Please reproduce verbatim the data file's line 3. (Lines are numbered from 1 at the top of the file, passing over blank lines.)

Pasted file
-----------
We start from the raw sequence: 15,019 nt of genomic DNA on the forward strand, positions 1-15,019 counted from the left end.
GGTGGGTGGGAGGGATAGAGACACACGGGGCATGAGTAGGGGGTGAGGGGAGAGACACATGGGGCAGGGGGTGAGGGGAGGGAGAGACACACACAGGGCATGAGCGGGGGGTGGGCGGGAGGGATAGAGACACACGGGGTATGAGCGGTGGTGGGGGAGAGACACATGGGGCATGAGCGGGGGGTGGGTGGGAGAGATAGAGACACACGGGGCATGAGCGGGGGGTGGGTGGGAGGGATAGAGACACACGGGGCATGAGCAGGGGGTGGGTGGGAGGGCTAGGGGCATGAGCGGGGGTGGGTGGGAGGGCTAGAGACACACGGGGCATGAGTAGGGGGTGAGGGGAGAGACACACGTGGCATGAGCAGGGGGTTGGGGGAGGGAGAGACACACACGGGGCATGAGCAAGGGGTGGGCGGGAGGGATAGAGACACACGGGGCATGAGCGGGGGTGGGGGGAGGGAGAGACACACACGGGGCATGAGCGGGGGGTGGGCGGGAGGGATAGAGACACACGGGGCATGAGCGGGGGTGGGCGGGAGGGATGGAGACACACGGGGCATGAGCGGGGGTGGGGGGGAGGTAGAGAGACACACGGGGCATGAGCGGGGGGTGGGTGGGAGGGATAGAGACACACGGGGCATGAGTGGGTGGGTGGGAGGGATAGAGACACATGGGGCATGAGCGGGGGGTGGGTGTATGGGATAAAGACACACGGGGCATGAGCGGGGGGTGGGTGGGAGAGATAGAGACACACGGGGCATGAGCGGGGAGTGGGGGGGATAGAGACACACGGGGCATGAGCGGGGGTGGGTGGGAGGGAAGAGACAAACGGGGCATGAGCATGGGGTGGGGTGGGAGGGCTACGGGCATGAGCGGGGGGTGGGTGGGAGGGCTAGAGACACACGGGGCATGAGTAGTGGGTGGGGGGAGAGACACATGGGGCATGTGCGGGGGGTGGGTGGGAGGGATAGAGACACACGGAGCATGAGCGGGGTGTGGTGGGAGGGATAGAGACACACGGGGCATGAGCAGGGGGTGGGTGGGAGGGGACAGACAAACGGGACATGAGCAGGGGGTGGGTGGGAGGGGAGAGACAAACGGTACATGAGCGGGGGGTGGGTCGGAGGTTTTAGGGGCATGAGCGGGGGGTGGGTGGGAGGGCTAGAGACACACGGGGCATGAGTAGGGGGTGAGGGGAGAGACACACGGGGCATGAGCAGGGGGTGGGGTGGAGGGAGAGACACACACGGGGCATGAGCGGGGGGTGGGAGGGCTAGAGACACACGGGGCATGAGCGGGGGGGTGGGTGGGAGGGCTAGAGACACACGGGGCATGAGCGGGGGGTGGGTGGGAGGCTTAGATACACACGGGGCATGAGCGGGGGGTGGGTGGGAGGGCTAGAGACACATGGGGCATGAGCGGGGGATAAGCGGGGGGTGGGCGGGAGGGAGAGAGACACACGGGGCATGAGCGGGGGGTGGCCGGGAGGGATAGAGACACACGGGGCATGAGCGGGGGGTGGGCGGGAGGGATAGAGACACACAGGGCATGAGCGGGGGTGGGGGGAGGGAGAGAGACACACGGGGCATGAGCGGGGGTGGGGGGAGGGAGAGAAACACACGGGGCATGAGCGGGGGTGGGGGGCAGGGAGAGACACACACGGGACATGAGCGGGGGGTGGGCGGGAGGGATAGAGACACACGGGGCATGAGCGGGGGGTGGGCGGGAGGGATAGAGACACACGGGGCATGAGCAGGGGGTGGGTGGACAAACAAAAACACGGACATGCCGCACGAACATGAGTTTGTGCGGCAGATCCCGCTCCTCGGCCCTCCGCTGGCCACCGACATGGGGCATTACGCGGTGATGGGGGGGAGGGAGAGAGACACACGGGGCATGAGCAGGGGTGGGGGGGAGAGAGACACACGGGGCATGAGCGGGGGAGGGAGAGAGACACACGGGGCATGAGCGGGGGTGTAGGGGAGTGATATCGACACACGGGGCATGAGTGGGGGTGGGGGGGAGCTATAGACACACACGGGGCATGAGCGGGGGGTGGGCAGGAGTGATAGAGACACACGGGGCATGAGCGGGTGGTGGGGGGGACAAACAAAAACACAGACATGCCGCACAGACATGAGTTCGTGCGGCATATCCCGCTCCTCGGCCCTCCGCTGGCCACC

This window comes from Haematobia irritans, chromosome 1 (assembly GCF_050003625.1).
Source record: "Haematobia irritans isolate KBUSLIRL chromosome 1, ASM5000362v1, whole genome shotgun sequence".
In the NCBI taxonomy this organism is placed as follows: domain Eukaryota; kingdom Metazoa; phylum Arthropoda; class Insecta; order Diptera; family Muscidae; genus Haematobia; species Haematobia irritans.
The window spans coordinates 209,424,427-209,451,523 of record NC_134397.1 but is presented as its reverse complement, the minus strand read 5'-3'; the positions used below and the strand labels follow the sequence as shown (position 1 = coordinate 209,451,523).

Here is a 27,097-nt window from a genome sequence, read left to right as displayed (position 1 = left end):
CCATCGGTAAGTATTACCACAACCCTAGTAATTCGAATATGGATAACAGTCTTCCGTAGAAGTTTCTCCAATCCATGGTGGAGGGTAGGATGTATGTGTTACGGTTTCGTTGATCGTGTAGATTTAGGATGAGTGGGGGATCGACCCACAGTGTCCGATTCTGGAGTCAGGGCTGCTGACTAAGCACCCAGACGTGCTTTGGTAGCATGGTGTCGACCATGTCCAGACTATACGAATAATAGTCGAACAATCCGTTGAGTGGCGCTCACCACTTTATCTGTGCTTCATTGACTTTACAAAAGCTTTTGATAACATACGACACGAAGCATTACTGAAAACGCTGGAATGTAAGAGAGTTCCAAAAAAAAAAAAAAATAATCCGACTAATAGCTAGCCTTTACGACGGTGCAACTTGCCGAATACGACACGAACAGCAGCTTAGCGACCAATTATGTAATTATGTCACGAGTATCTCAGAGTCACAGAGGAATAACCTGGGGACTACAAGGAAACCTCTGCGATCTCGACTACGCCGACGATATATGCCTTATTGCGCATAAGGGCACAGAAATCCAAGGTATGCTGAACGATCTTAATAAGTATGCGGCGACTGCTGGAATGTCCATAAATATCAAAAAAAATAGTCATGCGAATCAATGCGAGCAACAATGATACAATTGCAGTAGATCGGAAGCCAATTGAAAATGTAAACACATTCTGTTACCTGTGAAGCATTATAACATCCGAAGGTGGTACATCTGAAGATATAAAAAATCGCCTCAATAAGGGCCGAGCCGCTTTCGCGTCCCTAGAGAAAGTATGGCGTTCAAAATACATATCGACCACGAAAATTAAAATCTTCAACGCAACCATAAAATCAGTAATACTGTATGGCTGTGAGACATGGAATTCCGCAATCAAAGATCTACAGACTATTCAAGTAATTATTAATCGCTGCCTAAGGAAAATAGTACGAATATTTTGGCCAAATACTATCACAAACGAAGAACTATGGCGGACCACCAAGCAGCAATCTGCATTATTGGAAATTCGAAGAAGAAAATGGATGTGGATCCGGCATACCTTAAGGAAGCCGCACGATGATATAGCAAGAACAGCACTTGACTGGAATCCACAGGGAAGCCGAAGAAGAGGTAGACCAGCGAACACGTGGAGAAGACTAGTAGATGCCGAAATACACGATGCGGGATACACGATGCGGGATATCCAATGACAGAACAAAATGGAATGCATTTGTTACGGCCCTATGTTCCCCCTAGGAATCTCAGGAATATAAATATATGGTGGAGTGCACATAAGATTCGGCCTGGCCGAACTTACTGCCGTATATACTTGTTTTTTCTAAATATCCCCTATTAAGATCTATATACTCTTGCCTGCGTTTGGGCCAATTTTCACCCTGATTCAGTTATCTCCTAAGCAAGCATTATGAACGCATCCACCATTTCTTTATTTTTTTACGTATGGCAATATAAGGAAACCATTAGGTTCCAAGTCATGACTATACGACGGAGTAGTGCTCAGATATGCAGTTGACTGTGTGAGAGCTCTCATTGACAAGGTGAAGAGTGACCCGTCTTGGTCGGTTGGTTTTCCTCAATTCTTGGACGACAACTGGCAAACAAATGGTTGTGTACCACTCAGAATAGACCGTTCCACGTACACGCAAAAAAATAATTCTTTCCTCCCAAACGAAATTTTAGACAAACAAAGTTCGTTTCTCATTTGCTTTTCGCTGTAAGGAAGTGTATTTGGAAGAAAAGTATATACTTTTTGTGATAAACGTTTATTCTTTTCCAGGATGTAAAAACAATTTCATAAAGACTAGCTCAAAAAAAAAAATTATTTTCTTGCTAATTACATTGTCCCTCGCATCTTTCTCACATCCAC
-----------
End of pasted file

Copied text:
This window comes from Haematobia irritans, chromosome 1 (assembly GCF_050003625.1).